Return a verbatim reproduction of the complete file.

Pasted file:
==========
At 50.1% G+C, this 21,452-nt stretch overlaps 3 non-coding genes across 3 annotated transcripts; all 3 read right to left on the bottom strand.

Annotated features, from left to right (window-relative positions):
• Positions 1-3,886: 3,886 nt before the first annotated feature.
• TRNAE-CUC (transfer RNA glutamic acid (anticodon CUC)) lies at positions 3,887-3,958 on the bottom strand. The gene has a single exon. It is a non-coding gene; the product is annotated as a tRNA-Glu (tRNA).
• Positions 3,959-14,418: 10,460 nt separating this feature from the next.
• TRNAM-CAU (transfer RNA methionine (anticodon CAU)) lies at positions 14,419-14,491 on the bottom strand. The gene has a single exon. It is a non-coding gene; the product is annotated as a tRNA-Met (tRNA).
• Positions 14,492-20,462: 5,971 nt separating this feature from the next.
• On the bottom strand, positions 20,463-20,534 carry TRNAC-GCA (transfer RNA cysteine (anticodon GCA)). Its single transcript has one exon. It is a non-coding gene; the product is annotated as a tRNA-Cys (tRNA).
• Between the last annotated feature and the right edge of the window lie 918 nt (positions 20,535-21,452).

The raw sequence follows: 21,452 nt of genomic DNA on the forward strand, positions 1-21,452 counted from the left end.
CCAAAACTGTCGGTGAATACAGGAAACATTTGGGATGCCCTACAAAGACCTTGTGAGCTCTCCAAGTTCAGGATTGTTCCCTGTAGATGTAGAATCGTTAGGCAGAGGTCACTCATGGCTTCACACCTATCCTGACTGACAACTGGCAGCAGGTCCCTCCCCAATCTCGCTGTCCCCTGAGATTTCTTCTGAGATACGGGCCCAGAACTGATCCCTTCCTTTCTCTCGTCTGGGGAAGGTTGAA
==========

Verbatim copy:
At 50.1% G+C, this 21,452-nt stretch overlaps 3 non-coding genes across 3 annotated transcripts; all 3 read right to left on the bottom strand.

Annotated features, from left to right (window-relative positions):
• Positions 1-3,886: 3,886 nt before the first annotated feature.
• TRNAE-CUC (transfer RNA glutamic acid (anticodon CUC)) lies at positions 3,887-3,958 on the bottom strand. The gene has a single exon. It is a non-coding gene; the product is annotated as a tRNA-Glu (tRNA).
• Positions 3,959-14,418: 10,460 nt separating this feature from the next.
• TRNAM-CAU (transfer RNA methionine (anticodon CAU)) lies at positions 14,419-14,491 on the bottom strand. The gene has a single exon. It is a non-coding gene; the product is annotated as a tRNA-Met (tRNA).
• Positions 14,492-20,462: 5,971 nt separating this feature from the next.
• On the bottom strand, positions 20,463-20,534 carry TRNAC-GCA (transfer RNA cysteine (anticodon GCA)). Its single transcript has one exon. It is a non-coding gene; the product is annotated as a tRNA-Cys (tRNA).
• Between the last annotated feature and the right edge of the window lie 918 nt (positions 20,535-21,452).

The raw sequence follows: 21,452 nt of genomic DNA on the forward strand, positions 1-21,452 counted from the left end.
CCAAAACTGTCGGTGAATACAGGAAACATTTGGGATGCCCTACAAAGACCTTGTGAGCTCTCCAAGTTCAGGATTGTTCCCTGTAGATGTAGAATCGTTAGGCAGAGGTCACTCATGGCTTCACACCTATCCTGACTGACAACTGGCAGCAGGTCCCTCCCCAATCTCGCTGTCCCCTGAGATTTCTTCTGAGATACGGGCCCAGAACTGATCCCTTCCTTTCTCTCGTCTGGGGAAGGTTGAA